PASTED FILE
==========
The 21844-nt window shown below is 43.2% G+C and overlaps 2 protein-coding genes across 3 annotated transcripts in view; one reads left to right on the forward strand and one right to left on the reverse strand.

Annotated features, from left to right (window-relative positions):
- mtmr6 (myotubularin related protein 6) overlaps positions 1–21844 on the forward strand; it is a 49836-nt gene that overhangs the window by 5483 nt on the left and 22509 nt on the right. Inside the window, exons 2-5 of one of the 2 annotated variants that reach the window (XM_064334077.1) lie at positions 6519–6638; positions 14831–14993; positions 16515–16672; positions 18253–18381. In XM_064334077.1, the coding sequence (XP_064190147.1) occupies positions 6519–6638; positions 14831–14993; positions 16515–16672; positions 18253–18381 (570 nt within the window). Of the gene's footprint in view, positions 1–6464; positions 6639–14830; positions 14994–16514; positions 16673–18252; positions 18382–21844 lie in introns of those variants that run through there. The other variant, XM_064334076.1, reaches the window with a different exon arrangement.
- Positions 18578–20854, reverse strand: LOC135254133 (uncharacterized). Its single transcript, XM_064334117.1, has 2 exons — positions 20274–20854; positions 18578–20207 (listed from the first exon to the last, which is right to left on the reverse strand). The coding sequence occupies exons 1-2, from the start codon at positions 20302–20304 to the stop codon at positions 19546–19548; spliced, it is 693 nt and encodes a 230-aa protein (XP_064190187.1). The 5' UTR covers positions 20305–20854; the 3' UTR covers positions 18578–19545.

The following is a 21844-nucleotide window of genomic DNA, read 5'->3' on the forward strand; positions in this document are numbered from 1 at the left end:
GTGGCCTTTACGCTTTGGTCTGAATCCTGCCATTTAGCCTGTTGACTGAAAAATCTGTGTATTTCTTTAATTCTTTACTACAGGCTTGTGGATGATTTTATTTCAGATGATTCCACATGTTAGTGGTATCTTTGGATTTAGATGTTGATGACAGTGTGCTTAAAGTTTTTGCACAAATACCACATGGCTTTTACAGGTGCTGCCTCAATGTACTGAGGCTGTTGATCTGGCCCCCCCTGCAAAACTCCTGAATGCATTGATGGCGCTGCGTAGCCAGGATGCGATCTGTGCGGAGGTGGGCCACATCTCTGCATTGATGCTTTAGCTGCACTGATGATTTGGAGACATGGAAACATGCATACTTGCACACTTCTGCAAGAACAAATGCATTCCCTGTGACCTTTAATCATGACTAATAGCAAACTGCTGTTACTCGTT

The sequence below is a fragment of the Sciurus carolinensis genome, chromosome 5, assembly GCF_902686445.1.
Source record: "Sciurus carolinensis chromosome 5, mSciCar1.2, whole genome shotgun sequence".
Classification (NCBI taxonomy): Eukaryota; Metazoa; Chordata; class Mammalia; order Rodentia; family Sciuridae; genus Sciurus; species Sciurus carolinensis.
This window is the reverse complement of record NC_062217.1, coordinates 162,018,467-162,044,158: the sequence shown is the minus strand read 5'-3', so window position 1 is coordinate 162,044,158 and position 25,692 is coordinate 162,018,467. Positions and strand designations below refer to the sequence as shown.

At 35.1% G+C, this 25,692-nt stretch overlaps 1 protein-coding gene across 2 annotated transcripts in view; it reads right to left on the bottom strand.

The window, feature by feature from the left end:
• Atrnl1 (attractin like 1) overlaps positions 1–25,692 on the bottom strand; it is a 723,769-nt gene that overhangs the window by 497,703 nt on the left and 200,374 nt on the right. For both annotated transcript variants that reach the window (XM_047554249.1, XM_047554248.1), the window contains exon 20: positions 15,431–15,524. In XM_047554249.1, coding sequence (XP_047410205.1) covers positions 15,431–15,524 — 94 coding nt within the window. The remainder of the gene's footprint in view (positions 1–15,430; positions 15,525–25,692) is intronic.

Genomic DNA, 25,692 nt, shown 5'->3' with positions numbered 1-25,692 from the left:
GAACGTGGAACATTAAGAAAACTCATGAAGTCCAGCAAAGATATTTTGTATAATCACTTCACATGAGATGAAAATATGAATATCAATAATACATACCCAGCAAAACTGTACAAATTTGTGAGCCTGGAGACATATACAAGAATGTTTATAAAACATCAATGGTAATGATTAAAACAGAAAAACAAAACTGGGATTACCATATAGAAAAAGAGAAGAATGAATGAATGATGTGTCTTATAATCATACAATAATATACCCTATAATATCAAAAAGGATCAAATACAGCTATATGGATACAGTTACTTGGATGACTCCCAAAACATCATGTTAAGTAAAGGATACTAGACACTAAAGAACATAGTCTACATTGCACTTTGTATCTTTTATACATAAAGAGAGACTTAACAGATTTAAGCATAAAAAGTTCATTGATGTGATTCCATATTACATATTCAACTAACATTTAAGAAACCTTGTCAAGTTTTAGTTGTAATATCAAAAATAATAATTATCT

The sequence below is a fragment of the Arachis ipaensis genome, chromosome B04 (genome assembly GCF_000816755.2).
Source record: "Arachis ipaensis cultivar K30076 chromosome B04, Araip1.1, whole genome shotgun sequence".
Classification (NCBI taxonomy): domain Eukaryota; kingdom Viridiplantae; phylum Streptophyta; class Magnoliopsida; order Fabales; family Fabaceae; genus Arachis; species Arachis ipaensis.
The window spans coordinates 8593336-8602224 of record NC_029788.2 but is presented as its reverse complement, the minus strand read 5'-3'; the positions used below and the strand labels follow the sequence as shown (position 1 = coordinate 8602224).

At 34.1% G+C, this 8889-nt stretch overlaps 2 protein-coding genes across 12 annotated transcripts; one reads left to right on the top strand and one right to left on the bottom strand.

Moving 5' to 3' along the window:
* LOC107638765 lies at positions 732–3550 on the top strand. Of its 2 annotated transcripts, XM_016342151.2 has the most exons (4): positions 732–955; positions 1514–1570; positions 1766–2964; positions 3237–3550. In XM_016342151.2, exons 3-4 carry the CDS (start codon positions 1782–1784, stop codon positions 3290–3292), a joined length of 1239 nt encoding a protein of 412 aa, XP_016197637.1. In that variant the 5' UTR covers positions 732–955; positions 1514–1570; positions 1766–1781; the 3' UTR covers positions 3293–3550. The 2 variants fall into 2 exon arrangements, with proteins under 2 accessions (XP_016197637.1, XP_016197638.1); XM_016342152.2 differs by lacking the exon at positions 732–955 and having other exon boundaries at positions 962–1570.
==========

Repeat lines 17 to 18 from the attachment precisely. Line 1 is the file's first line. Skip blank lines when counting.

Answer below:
Source record: "Arachis ipaensis cultivar K30076 chromosome B04, Araip1.1, whole genome shotgun sequence".
Classification (NCBI taxonomy): domain Eukaryota; kingdom Viridiplantae; phylum Streptophyta; class Magnoliopsida; order Fabales; family Fabaceae; genus Arachis; species Arachis ipaensis.